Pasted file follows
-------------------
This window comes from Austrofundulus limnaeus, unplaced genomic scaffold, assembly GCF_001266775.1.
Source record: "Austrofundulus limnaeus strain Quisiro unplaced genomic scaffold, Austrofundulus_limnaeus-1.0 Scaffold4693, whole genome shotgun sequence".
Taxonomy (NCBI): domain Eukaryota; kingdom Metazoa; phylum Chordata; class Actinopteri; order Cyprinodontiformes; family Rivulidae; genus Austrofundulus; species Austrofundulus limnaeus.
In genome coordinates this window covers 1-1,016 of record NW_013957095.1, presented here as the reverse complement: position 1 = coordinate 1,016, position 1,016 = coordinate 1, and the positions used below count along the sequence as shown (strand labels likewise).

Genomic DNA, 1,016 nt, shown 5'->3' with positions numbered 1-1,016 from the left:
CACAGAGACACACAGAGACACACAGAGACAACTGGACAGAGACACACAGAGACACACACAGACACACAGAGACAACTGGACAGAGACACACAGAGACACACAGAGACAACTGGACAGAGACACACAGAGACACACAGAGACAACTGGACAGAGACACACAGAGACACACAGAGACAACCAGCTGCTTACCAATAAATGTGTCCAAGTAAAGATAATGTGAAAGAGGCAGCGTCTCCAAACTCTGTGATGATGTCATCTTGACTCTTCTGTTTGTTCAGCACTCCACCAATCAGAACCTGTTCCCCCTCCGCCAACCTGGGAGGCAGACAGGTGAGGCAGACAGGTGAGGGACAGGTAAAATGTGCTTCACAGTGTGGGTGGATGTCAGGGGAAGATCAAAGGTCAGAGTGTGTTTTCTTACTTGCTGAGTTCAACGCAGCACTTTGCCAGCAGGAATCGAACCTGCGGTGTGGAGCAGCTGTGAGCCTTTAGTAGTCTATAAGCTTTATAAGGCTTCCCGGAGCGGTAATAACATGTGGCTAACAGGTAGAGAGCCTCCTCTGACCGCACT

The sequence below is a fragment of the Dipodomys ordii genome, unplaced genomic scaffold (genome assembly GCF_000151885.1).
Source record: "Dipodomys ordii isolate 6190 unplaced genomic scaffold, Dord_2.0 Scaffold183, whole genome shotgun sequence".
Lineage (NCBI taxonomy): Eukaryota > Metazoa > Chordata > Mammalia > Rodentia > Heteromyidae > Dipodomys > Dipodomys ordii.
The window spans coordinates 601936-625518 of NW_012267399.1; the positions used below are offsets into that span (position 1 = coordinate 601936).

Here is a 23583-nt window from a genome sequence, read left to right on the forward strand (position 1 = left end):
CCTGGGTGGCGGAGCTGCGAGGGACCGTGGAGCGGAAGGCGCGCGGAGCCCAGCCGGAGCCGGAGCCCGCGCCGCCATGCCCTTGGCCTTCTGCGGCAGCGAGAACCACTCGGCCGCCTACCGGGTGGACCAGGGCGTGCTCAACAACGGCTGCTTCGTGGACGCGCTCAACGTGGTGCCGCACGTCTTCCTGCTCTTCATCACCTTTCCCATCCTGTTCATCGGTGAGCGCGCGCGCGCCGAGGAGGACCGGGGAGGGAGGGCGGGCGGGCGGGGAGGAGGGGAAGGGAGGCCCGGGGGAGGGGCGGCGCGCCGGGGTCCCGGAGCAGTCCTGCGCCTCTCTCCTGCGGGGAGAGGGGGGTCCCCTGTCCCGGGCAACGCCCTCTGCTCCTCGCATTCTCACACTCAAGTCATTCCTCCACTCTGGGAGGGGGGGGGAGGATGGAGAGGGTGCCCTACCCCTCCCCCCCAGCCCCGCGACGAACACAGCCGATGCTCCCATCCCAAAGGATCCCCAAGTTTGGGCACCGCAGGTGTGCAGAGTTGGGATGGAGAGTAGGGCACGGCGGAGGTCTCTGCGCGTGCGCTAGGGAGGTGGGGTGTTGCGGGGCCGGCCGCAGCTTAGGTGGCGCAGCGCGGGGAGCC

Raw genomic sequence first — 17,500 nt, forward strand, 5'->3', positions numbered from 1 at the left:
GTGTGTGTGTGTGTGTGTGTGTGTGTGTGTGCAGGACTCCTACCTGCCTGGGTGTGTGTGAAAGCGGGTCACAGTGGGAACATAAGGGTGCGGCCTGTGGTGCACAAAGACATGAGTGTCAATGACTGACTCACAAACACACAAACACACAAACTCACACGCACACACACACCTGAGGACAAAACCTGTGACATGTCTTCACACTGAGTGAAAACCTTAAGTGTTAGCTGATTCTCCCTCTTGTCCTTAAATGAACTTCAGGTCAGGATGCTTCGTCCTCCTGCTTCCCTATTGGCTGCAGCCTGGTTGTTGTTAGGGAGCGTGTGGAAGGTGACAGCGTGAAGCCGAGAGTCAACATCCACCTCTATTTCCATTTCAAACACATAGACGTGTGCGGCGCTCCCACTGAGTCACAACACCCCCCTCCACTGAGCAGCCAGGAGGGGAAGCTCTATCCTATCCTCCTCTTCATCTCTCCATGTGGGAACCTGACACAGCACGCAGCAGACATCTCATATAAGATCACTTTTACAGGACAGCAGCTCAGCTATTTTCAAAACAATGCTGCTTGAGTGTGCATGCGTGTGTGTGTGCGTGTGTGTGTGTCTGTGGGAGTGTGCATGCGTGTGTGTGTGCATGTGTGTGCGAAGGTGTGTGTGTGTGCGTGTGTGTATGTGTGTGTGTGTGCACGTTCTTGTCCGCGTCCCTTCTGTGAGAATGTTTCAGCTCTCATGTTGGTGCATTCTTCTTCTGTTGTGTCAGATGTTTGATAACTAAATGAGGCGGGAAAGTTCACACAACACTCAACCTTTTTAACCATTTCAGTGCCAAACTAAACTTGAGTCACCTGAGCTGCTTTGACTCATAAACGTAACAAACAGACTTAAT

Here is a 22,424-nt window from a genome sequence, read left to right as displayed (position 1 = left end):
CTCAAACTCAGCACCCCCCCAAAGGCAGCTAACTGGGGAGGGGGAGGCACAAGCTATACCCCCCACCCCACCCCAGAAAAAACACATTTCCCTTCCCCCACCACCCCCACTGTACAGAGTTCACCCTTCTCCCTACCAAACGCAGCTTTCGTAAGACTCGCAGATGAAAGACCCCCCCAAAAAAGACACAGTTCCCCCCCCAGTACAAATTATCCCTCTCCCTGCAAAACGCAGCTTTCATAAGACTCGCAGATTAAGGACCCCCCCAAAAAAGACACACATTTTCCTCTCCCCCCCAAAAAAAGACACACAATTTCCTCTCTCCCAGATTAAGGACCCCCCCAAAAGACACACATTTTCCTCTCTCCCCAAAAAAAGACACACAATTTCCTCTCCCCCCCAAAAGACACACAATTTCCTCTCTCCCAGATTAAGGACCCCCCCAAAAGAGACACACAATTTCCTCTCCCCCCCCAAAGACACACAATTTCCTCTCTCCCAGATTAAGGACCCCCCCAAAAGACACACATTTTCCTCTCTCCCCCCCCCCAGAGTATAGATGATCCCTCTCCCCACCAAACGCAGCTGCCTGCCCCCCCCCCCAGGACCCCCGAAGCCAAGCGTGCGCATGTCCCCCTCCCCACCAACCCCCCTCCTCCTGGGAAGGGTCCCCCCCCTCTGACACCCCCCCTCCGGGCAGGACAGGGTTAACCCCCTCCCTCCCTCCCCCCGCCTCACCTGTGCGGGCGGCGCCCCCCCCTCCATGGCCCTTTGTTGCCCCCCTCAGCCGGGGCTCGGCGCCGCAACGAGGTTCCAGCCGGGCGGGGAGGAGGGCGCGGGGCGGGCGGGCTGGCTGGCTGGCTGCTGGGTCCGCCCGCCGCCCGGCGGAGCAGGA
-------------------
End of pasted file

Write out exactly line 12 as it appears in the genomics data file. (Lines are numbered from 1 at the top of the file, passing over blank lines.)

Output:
CCTGGGTGGCGGAGCTGCGAGGGACCGTGGAGCGGAAGGCGCGCGGAGCCCAGCCGGAGCCGGAGCCCGCGCCGCCATGCCCTTGGCCTTCTGCGGCAGCGAGAACCACTCGGCCGCCTACCGGGTGGACCAGGGCGTGCTCAACAACGGCTGCTTCGTGGACGCGCTCAACGTGGTGCCGCACGTCTTCCTGCTCTTCATCACCTTTCCCATCCTGTTCATCGGTGAGCGCGCGCGCGCCGAGGAGGACCGGGGAGGGAGGGCGGGCGGGCGGGGAGGAGGGGAAGGGAGGCCCGGGGGAGGGGCGGCGCGCCGGGGTCCCGGAGCAGTCCTGCGCCTCTCTCCTGCGGGGAGAGGGGGGTCCCCTGTCCCGGGCAACGCCCTCTGCTCCTCGCATTCTCACACTCAAGTCATTCCTCCACTCTGGGAGGGGGGGGGAGGATGGAGAGGGTGCCCTACCCCTCCCCCCCAGCCCCGCGACGAACACAGCCGATGCTCCCATCCCAAAGGATCCCCAAGTTTGGGCACCGCAGGTGTGCAGAGTTGGGATGGAGAGTAGGGCACGGCGGAGGTCTCTGCGCGTGCGCTAGGGAGGTGGGGTGTTGCGGGGCCGGCCGCAGCTTAGGTGGCGCAGCGCGGGGAGCC